Or as Kris Kristofferson put it: "You don't paddle against the current, you paddle with it. And if you get good at it, you throw away the oars."

Return is the movement of the Tao.
Yielding is the way of the Tao. (v. 40)

Thursday, May 21, 2009


When you're chewing on life's gristle, don't grumble. Give a whistle!
And this'll help things turn out for the best. And...
Always look on the bright side of life.
- Monty Python (Always Look On The Bright Side of Life)

The pursuit of happiness. It's right there in the Declaration of Independence. One of our inalienable rights. The founding fathers were smart, but they were setting us up for failure on this one.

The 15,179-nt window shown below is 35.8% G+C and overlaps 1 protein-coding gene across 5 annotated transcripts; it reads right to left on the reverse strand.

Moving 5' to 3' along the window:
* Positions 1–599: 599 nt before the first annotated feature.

Because if we are constantly in pursuit of happiness, we will never find it. Happiness isn't a destination, it's the journey itself. If you're living with the mindset of "I'll be happy as soon as I get this" or "as soon as I finish this..." you'll never find it.

The key to happiness is simple. Just be happy. Admittedly, that's extremely hard to do. But only because we think it should be hard. And because of our expectation of what happiness is - which, frankly, is pretty unrealistic. It's just an emotion. It will come and go. Just like being sad. Or tired. Or gassy.

Happiness is not a process. It's not a reward. It's simply a state of mind. And, lucky for us, that's the one thing we have somewhat control over - regardless of our external circumstance.

You're not happy because of things you have (or don't have) or where you're at or who is in your life. You're just happy. Don't give it a reason.